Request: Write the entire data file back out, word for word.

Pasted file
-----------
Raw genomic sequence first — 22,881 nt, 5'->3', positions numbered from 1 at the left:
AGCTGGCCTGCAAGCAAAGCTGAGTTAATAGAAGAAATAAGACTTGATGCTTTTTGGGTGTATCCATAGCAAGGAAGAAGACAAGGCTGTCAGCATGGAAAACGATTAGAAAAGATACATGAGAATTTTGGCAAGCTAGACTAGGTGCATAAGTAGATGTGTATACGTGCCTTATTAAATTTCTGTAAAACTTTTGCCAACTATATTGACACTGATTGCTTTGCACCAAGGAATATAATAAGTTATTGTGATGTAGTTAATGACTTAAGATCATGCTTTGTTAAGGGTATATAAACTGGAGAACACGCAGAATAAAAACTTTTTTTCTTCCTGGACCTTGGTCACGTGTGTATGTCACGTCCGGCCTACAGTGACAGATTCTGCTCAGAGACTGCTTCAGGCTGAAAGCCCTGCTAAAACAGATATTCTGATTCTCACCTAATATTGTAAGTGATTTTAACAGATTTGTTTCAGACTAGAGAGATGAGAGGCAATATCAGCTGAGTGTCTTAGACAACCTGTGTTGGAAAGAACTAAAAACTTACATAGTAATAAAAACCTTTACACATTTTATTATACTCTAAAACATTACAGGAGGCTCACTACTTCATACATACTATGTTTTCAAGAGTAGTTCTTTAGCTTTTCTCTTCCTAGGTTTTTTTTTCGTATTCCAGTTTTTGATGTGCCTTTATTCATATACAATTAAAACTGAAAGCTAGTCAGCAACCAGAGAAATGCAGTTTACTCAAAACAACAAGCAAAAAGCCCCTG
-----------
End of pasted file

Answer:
Raw genomic sequence first — 22,881 nt, 5'->3', positions numbered from 1 at the left:
AGCTGGCCTGCAAGCAAAGCTGAGTTAATAGAAGAAATAAGACTTGATGCTTTTTGGGTGTATCCATAGCAAGGAAGAAGACAAGGCTGTCAGCATGGAAAACGATTAGAAAAGATACATGAGAATTTTGGCAAGCTAGACTAGGTGCATAAGTAGATGTGTATACGTGCCTTATTAAATTTCTGTAAAACTTTTGCCAACTATATTGACACTGATTGCTTTGCACCAAGGAATATAATAAGTTATTGTGATGTAGTTAATGACTTAAGATCATGCTTTGTTAAGGGTATATAAACTGGAGAACACGCAGAATAAAAACTTTTTTTCTTCCTGGACCTTGGTCACGTGTGTATGTCACGTCCGGCCTACAGTGACAGATTCTGCTCAGAGACTGCTTCAGGCTGAAAGCCCTGCTAAAACAGATATTCTGATTCTCACCTAATATTGTAAGTGATTTTAACAGATTTGTTTCAGACTAGAGAGATGAGAGGCAATATCAGCTGAGTGTCTTAGACAACCTGTGTTGGAAAGAACTAAAAACTTACATAGTAATAAAAACCTTTACACATTTTATTATACTCTAAAACATTACAGGAGGCTCACTACTTCATACATACTATGTTTTCAAGAGTAGTTCTTTAGCTTTTCTCTTCCTAGGTTTTTTTTTCGTATTCCAGTTTTTGATGTGCCTTTATTCATATACAATTAAAACTGAAAGCTAGTCAGCAACCAGAGAAATGCAGTTTACTCAAAACAACAAGCAAAAAGCCCCTG